The study by Orosz and Herkowitz provides an in-depth examination of this memorandum, and also looks at much of the history of this issue. In the past, many false and unsubstantiated claims have appeared in print about this coinage issue. Among such claims is one that suggests Martha Washington posed as "Miss Liberty" for the engraver. Another claim that remains unsupported is that the Washingtons provided their family table service for the coinage.
Both of these claims date back to 1860, when James Ross Snowden wrote: "The bust of Liberty is popularly supposed to represent the features of Martha Washington who is said to have sat for the artist while he was designing it ... This piece is said to have been struck from the private plate of Washington, which is not unlikely, considering the great interest which he took in the operations of the infant mint, visiting it frequently, and personally superintending many of its affairs." Today, the numismatic world is indebted to the efforts of Orosz and Herkowitz for correcting many past claims.
Unfortunately, these authors allowed a new and unsubstantiated claim to be introduced. While an entry in Thomas Jefferson's "household account book" dated July 13, 1792, has been known for many years, a related entry dated July 11, 1792 was first published in the Orosz-Herkowitz study. The two entries read:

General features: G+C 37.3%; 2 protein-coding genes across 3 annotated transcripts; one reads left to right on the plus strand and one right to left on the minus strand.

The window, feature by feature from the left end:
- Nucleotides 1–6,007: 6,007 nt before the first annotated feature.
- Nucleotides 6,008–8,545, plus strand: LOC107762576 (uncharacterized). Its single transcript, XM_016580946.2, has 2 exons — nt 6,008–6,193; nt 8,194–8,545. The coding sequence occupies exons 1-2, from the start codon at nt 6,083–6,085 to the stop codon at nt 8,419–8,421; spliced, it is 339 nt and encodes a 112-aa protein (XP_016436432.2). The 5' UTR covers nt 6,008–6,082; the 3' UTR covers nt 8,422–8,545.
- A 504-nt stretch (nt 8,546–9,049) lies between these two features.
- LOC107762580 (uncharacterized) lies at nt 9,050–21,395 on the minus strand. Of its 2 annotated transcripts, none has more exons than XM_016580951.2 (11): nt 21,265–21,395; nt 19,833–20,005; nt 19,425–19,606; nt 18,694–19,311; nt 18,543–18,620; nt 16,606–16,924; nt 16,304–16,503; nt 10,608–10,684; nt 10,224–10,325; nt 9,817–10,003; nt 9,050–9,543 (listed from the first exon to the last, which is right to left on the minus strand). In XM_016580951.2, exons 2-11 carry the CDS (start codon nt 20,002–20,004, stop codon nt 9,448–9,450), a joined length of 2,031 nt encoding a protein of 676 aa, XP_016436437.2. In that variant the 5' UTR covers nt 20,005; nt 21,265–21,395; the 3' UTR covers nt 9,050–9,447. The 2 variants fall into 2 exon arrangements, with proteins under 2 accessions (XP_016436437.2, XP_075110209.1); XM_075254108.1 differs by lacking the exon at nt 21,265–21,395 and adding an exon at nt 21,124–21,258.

July 11, 1792: "Delivd. 75 D. at the Mint to be coined."
July 13, 1792: "Recd. From the Mint 1500 half dimes of the new coinage."
The catalogers go on to discuss a theory of Eric Newman's regarding how the bullion deposit could have been turned around into finished coinage in just two days. It also notes President Washington's November 6, 1792 declaration that "There has been a small beginning in the coinage of half dimes, the want of small coins in circulation calling the first attention to them."
Read the Heritage description for the rest of the discussion. I understand Len Augsburger, Joel Orosz and Pete Smith are working on a new book about these early coinages prior to the establishment of the first U.S. Mint. We'll look forward to their revised take on the evidence.
To view the full lot description, see:
1792 H10C Judd-7, Pollock-7, R.4 as a Business Strike
Pete Smith forwarded this note about the Cardinal Collection 1792 half disme that was sold by Stack’s Bowers on January 24th:
The Knoxville – Cardinal 1792 half disme was sold by Stack’s Bowers with the sale of the Cardinal Collection on Thursday, January 24. Graded MS-68 by NGC, it is the half disme with the highest numerical grade. The coin achieved a hammer price of $975,000. The addition of a 17.5% buyers fee brings the price up to $1,145,625.
In the past month there was much discussion on the Collectors Universe Forum about the Cardinal coin, certified by NGC as MS-68, and the Starr coin, certified by PCGS as SP-67. The general consensus was that the coins are very different and each is a fantastic and beautiful coin.
The catalog for the Cardinal Collection included commentary on “America’s Most Distinctive Coin.” This was contributed by NBS members Leonard Augsburger, Joel J. Orosz and Pete Smith. The three researchers and authors are working on a book with the tentative title 1792: Birth of a Nation’s Coinage. Orosz has also contributed preliminary articles on the topic to The Numismatist, most recently for the December 2012 issue.
To view the complete Stacks-Bowers lot description, see:
Lot #13093. 1792 Half Disme. LM-1, Judd-7, Pollock-7, The Only Known Dies. Rarity-4. MS-68 (NGC).
Wayne Homren, Editor